Your health expert: Dr Kristiana Gordon, Associate Professor and Consultant Physician in Dermatology and Lymphovascular Medicine
Content editor review by Rachael Mayfield-Blake, September 2023
Next review due September 2026

Lymphoedema (pronounced lim-fo-dee-mah) is the build-up of a fluid, called lymph, in a part of your body which causes it to swell. Lymphoedema can affect any part of your body, but often happens in your arms or legs, as a result of faulty genes or damage to the lymphatic system.

An image showing the lymphatic system

About lymphoedema

Lymphoedema happens when something goes wrong with your lymphatic system. Your lymphatic system includes a network of tubes that drain fluid (lymph) from all the tissues in your body. Lymphatic fluid passes through nodes (or glands), which filter it and remove waste and harmful cells. Your lymphatic system helps to maintain the right fluid balance in your body. It also supports your immune system as it fights infection.

When there’s a fault in your lymphatic system, the lymph fluid can’t drain away properly. This causes a build-up of lymph, which then collects in your tissues and causes swelling. It also increases your risk of skin infections if you damage your skin.

Causes of lymphoedema

There are two main types of lymphoedema, primary and secondary, which have different causes.

Primary lymphoedema is rare and is caused by problems with how your lymphatic system develops. You can be born with primary lymphoedema but it can also develop later in life (but the fault will have been present since birth). It may be something that runs in your family, but sometimes your lymphatic vessels just don’t develop properly for some reason.

Secondary lymphoedema is much more common. It’s caused by damage to your lymphatic system. A number of things can cause secondary lymphoedema, which include:

  • cancer treatment – including surgery to remove lymph nodes (often for breast cancer), and radiotherapy, which can damage lymph nodes
  • cancer – where enlarged lymph nodes or a tumour block the flow of lymph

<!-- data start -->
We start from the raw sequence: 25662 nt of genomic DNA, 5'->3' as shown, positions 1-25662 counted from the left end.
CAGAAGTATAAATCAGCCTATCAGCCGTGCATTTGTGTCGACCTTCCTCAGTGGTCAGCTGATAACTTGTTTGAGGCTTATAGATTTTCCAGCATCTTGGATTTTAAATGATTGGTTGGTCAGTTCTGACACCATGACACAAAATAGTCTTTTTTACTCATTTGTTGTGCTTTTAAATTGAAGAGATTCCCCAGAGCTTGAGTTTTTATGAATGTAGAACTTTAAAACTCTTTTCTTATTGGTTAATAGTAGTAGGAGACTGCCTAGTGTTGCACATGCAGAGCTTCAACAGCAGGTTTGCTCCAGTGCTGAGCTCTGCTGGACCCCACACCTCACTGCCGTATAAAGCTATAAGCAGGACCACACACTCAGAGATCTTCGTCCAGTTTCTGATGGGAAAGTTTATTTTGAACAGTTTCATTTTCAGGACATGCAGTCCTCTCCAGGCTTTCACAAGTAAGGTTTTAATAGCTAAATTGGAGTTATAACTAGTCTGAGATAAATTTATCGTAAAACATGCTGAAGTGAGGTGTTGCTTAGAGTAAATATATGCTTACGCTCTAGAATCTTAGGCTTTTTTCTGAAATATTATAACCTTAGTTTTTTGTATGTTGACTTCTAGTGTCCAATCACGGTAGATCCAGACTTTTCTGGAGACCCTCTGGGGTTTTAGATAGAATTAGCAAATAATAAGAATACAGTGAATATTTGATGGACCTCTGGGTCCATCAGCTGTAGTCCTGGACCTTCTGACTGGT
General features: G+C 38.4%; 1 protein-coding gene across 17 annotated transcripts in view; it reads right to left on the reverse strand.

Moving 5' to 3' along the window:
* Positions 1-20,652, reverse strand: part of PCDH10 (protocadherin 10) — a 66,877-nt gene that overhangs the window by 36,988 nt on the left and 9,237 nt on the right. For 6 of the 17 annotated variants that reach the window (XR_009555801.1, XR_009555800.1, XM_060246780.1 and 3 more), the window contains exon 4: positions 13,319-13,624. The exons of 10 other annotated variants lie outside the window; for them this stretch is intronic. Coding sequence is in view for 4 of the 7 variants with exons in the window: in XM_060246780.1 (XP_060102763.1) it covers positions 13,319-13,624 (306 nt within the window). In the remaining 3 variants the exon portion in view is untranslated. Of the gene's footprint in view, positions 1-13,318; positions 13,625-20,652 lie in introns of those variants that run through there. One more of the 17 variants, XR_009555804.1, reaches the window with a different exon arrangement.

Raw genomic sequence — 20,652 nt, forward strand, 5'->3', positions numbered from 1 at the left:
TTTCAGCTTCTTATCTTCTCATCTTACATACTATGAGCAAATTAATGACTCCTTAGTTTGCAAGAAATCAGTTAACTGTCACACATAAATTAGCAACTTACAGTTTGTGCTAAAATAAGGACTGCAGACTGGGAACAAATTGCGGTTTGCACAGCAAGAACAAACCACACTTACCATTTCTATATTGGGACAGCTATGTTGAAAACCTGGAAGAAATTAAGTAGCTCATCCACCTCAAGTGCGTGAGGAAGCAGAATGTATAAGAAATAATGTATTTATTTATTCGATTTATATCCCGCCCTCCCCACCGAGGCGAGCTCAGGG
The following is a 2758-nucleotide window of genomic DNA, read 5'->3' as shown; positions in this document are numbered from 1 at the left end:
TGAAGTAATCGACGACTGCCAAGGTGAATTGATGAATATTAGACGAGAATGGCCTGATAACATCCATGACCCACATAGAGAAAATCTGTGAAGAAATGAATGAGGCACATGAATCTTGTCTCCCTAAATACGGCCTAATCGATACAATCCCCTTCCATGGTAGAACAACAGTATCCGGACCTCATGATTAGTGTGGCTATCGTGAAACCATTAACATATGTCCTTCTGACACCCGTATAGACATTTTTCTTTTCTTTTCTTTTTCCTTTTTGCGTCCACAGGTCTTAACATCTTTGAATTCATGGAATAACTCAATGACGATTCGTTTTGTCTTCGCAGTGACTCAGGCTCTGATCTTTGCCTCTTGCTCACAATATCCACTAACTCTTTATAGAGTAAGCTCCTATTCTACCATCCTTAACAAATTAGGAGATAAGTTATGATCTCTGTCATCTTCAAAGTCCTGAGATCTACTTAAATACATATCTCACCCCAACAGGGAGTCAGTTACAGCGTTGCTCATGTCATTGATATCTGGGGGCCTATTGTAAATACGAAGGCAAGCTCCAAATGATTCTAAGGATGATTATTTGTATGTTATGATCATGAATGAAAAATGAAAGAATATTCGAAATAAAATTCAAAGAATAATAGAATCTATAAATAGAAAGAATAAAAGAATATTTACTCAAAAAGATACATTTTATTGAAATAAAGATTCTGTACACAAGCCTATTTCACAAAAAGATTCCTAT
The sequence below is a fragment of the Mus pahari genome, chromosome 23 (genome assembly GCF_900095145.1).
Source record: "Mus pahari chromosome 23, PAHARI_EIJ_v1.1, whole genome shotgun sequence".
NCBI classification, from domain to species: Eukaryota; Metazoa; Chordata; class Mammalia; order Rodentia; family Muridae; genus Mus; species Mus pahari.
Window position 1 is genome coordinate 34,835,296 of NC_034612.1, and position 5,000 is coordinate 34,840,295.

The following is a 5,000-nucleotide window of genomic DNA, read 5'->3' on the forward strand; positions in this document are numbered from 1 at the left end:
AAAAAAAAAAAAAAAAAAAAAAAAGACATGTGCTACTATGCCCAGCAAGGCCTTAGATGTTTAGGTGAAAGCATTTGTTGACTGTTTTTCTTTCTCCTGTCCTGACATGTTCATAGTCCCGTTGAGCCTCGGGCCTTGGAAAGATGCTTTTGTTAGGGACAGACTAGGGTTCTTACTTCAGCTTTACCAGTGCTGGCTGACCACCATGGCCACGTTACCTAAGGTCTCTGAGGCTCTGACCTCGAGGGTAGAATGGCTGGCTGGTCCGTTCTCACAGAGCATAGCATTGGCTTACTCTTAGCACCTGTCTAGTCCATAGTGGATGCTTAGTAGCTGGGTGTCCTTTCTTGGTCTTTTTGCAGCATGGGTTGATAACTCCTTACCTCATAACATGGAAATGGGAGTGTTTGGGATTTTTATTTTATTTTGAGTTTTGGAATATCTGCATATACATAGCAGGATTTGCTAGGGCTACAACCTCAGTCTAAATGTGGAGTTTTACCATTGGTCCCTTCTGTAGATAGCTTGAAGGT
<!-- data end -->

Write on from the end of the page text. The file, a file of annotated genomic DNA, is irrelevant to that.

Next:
• infections such as cellulitis of the leg, or a roundworm infection if you’ve travelled to a developing country
  • an injury to your armpit or groin
  • being very overweight (obese) – this can cause leg lymphoedema or make it worse
  • reduced mobility – lack of movement will stop lymph from moving around your body
  • problems with veins, such as varicose veins, which can overload your lymphatic system in your legs

Symptoms of lymphoedema

Early lymphoedema

One of the first lymphoedema symptoms you may notice is swelling in part of your body. This is most common in an arm, leg, hand, foot, but can affect other areas including your face or your genital area. There may only be a slight swelling at first, and it may be more noticeable towards the end of the day or in hot weather. Your jewellery, clothes or shoes may start to feel tight before you notice any swelling. If you get lymphoedema in your leg or arm, it may feel heavy too.

You may notice that your skin looks like it has compressions in it (pitting) – when you press your skin, the indentation remains.

Seek medical help as soon as you notice these symptoms as it’s best to start treatment as soon as possible. See your GP or, if you’re under the care of a cancer team, your cancer doctor or nurse. They should refer you to see a lymphoedema therapist, or sometimes a lymphoedema specialist doctor (if there is any doubt about the diagnosis).

Advanced lymphoedema

If you don’t get treatment, the swelling may become worse and more constant (it doesn’t go away overnight). The swollen area may turn very hard and solid, and the skin over the affected area can thicken and become rough.

Sometimes, in very advanced or severe lymphoedema, your skin may start to break down and leak fluid. Contact your doctor straight away if this happens.

If you have lymphoedema, you’re more likely to develop a skin infection called cellulitis. Cellulitis requires quick medical treatment with antibiotics for at least two weeks. For more information, see our section on living with lymphoedema.

Diagnosis of lymphoedema

It’s important that lymphoedema is diagnosed as soon as possible so you can get the right type of treatment.

Your GP will usually be able to tell if you have lymphoedema based on your symptoms, how the affected area looks, and your medical history. They’ll refer you to a lymphoedema therapist (often a nurse or physiotherapist), to confirm your diagnosis and manage your treatment.

Measuring volume

A lymphoedema therapist will examine the affected area to check the swelling and any changes to your skin. They may measure around the affected area using a tape measure. If your arm or leg is affected, they may compare it to the unaffected side. They’ll also compare measurements over time, or after treatment.

Other methods your lymphoedema therapist may use to measure the size of the swelling include:

  • perometry, which uses an infra-red light
  • bioimpedance spectroscopy, which uses an electrical current to measure water content in affected tissues

Other scans and tests

You may need other scans and tests to confirm the diagnosis, often at the recommendation of a lymphoedema specialist doctor. These include the following.